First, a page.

The new Republican alternative to Obamacare is another wrong-direction big-government boondoggle. Senators Coburn, Burr and Hatch have included a few good things, allowing insurance providers to compete interstate (section 204) and reining in out-of-control malpractice lawsuits and awards (section 401), but their centerpiece is free universal health insurance for the needy (section 204) and subsidized insurance for the not so needy (section 203).
Free insurance is wrong on both counts. The free part is bad and the insurance part is bad. It health care is free, whether for the needy or for anyone else, the recipients lose all financial incentive to behave responsibly so as to avoid expensive health risks, making total costs far higher than they would otherwise be.
If people are paying for their own insurance then risky behavior will lead to higher insurance premiums, leaving the financial incentive to avoid health-risky behavior intact, but even self-paid insurance destroys incentives in another way. Once people have insurance they have no incentive to shop for the best medical-service price.
This is what made our health care industry dysfunctional long before Obamacare. Tax incentives and employer mandates created an artificially high level of insurance coverage. When the resulting lack of price competition caused prices to explode the “something must be done” answer was a proliferating system of government imposed cost controls.
It’s a textbook case of Friedrich Hayek’s “road to serfdom” where each government imposition on liberty creates problems that the advocates of government-imposed solutions then use as justification for yet more impositions on liberty, until now we have an almost complete government takeover of a full one sixth of the U.S. economy (Obamacare), when the original dysfunctionality that set us off on this road to full-blown socialism was created by government itself.
Conservatives are supposed to understand this but the current crop of “establishment Republicans” clearly do not. Instead of eliminating the government-created sources of dysfunction they just offer their own set of unnecessary and perverse government impositions. Faced with the Obamacare disaster they offer Obama-lite.
Strategically this is idiotic. A broad and rapidly growing majority of Americans oppose Obamacare so just get rid of it. Do we really have to first fight off a whole different big-government takeover? This is a another self-inflicted wound, like the establishment Republican leadership’s push for an illegal-alien amnesty that Republican voters overwhelmingly despise.
If the Republican leadership really somehow believes in free health care they can just go back to how things were before Obamacare, when the needy got free care by the simple expedient of not paying their bills at emergency rooms and county hospitals. That was the proclaimed big problem that Obamacare was going to fix by forcing everyone to buy insurance. Now Republicans leaders want to solve the problem of the uninsured getting free health care by… giving the uninsured free health care.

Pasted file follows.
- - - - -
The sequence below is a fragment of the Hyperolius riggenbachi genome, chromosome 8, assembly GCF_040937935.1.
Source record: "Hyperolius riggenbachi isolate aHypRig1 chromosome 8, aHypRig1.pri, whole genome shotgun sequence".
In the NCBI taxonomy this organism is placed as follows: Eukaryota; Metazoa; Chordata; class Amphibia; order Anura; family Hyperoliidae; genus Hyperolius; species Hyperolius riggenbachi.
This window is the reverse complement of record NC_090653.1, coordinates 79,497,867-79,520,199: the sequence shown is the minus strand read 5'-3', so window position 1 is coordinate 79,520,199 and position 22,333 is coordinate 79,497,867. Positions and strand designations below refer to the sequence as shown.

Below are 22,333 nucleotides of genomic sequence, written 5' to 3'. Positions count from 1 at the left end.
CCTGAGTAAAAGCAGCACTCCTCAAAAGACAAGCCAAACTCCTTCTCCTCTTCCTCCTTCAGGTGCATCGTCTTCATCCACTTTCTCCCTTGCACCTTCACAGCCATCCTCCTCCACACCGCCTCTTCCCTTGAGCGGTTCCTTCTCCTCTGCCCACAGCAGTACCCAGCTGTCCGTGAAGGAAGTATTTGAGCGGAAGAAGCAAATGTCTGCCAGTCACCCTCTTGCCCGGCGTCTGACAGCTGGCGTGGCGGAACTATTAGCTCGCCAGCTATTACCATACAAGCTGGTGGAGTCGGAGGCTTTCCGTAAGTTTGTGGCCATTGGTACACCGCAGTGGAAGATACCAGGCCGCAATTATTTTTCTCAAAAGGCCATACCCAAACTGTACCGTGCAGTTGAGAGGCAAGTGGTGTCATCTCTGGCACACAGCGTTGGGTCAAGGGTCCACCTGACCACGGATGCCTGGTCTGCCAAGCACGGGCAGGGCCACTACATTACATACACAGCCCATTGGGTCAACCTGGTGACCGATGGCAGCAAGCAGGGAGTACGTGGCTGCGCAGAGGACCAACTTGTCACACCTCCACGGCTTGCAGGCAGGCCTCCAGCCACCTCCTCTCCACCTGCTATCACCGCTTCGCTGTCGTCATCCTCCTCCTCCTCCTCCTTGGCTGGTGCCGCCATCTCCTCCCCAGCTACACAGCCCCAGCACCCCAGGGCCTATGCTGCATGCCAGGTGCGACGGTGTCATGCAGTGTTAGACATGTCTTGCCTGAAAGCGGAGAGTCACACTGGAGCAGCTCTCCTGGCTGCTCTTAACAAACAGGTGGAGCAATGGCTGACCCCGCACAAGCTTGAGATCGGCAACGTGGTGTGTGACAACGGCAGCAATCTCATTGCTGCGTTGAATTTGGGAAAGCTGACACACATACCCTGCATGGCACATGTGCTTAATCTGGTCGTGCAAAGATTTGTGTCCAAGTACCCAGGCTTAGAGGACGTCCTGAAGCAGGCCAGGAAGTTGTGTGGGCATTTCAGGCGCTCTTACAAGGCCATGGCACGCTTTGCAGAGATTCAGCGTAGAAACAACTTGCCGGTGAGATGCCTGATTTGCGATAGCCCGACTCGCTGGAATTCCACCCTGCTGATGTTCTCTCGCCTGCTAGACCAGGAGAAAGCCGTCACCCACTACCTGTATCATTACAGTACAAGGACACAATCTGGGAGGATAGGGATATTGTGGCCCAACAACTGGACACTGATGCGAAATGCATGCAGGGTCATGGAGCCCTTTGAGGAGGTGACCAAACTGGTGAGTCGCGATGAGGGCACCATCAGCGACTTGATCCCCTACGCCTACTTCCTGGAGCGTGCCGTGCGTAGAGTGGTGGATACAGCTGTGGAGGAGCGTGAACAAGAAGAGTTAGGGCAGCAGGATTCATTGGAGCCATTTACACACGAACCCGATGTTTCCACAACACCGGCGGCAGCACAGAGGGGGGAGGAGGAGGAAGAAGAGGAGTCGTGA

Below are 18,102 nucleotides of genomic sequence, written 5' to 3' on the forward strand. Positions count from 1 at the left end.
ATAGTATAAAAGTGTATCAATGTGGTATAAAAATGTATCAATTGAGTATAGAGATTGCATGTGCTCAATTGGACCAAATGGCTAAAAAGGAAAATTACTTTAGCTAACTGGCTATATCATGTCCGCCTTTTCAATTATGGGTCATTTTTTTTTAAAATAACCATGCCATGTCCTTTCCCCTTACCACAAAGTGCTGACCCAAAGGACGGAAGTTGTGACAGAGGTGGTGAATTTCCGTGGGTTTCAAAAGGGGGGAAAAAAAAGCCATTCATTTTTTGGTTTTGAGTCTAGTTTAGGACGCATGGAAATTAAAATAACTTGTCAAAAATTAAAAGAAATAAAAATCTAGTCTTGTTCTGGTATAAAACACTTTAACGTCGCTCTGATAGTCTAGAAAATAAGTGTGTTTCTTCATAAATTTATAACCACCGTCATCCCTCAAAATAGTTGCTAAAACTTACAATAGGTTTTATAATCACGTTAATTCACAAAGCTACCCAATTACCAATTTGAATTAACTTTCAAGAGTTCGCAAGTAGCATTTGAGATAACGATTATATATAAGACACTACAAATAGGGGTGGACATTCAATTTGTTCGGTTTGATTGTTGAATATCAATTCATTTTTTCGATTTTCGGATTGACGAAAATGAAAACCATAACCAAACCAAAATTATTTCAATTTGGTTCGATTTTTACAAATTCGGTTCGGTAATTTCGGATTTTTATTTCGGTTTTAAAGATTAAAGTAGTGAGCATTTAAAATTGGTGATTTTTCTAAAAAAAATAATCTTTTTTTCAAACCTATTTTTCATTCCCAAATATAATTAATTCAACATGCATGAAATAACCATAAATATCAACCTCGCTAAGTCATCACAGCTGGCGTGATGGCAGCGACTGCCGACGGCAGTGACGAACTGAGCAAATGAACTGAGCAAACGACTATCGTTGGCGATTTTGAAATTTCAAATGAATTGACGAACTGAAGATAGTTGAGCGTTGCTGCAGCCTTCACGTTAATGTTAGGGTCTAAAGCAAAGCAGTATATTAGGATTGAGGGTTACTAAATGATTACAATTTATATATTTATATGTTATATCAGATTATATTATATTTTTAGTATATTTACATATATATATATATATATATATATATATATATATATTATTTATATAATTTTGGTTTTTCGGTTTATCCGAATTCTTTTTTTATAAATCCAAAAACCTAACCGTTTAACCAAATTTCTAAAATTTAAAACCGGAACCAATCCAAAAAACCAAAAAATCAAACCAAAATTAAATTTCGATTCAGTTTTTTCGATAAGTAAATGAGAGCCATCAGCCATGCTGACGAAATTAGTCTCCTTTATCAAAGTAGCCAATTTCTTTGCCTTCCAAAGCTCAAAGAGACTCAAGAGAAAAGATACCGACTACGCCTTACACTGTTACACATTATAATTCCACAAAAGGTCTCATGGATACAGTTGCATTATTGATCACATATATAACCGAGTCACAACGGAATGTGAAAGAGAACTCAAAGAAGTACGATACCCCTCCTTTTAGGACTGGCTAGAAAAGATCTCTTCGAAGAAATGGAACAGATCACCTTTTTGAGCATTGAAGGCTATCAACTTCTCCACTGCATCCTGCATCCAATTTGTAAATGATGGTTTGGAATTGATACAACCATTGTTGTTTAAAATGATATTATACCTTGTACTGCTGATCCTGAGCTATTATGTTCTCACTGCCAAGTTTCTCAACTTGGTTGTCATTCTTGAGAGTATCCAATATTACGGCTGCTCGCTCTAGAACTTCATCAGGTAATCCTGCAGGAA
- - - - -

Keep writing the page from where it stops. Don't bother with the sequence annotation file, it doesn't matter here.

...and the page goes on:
Talk about superfluous, and while it is nice that these guys want to help the poor, they are doing it in exactly the wrong way.
All government aid should be billed to the account of the recipient
As I have been advocating for many years, all government aid should be billed to the account of the recipient, to be paid back with full market interest according to an ability to pay formula over the life of the recipient, whether the aid be for health care, welfare, unemployment benefits, Obamaphones, Social Security, food stamps, or anything else.
Many aid recipients will never have the ability to fully repay so such a system will still be costly but billing aid to the account of the recipient keeps incentives to responsible behavior as fully intact as is possible. That maximizes the bang-per-buck from giving aid, which means that whatever aid is given it should be given this way.
Philosophers can argue over how much aid should be given, but how to give it is determined purely by these economic considerations. Every penny of aid should be billed to the account of the recipient. Keeping the books straight not only optimizes incentives but it also has the salutary side-benefit of making clear who owes who.
Our present system of giving aid away instead of loaning it sends the perverse signal to recipients that they must be owed, or why would society be giving them stuff? The result of this wrong signal is a nasty, ungrateful, bitter underclass that blames its poor condition on the rest of society and responds by grabbing as much as it can, not just from social services, but through crimes against people and property.
The current national epidemic of blacks attacking random whites and Asians on the street is one of these byproducts. People who feel that they are owed a bitter debt often have an urge to take a pound of flesh, so make it clear to every aid recipient: no, society does not owe you, you owe society, and here is an accounting of exactly how much and for what, so don’t ever pretend that it is you who are owed.
The ultimate goal is not health insurance for everybody but health insurance for NOBODY
… these alternative provisions strike the right balance between strongly encouraging individuals to become insured, while ensuring greater regulatory predictability and market stability …
—Senators Coburn, Burr and Hatch (section 202)
Wrong wrong wrong. We do NOT want to encourage insurance. All of the health industry’s problems stem from government incentives that create an artificially high level of health insurance coverage, destroying price competition among health care providers. The ideal system—what any policy today should be aiming for as its long-term objective—is a system where nobody has health insurance.